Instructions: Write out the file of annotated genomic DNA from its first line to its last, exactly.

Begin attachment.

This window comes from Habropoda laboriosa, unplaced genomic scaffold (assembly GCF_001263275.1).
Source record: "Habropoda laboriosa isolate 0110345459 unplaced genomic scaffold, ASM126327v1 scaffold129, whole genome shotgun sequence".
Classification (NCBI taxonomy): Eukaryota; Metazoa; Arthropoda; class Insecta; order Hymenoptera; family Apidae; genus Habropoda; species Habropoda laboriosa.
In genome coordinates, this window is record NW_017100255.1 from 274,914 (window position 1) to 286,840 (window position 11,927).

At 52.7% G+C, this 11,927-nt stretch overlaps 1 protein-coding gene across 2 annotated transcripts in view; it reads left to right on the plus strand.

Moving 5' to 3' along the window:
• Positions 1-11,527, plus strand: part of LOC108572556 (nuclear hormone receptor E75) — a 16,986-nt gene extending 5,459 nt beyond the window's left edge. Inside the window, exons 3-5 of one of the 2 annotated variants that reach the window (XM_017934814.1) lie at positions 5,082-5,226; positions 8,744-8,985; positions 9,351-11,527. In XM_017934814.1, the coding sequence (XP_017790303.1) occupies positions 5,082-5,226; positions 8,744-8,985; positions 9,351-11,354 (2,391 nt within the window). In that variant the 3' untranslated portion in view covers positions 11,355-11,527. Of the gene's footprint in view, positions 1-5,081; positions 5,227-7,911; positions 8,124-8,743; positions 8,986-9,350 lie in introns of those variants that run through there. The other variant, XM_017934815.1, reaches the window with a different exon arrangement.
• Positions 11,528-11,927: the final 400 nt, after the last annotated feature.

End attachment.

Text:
This window comes from Habropoda laboriosa, unplaced genomic scaffold (assembly GCF_001263275.1).
Source record: "Habropoda laboriosa isolate 0110345459 unplaced genomic scaffold, ASM126327v1 scaffold129, whole genome shotgun sequence".
Classification (NCBI taxonomy): Eukaryota; Metazoa; Arthropoda; class Insecta; order Hymenoptera; family Apidae; genus Habropoda; species Habropoda laboriosa.
In genome coordinates, this window is record NW_017100255.1 from 274,914 (window position 1) to 286,840 (window position 11,927).

At 52.7% G+C, this 11,927-nt stretch overlaps 1 protein-coding gene across 2 annotated transcripts in view; it reads left to right on the plus strand.

Moving 5' to 3' along the window:
• Positions 1-11,527, plus strand: part of LOC108572556 (nuclear hormone receptor E75) — a 16,986-nt gene extending 5,459 nt beyond the window's left edge. Inside the window, exons 3-5 of one of the 2 annotated variants that reach the window (XM_017934814.1) lie at positions 5,082-5,226; positions 8,744-8,985; positions 9,351-11,527. In XM_017934814.1, the coding sequence (XP_017790303.1) occupies positions 5,082-5,226; positions 8,744-8,985; positions 9,351-11,354 (2,391 nt within the window). In that variant the 3' untranslated portion in view covers positions 11,355-11,527. Of the gene's footprint in view, positions 1-5,081; positions 5,227-7,911; positions 8,124-8,743; positions 8,986-9,350 lie in introns of those variants that run through there. The other variant, XM_017934815.1, reaches the window with a different exon arrangement.
• Positions 11,528-11,927: the final 400 nt, after the last annotated feature.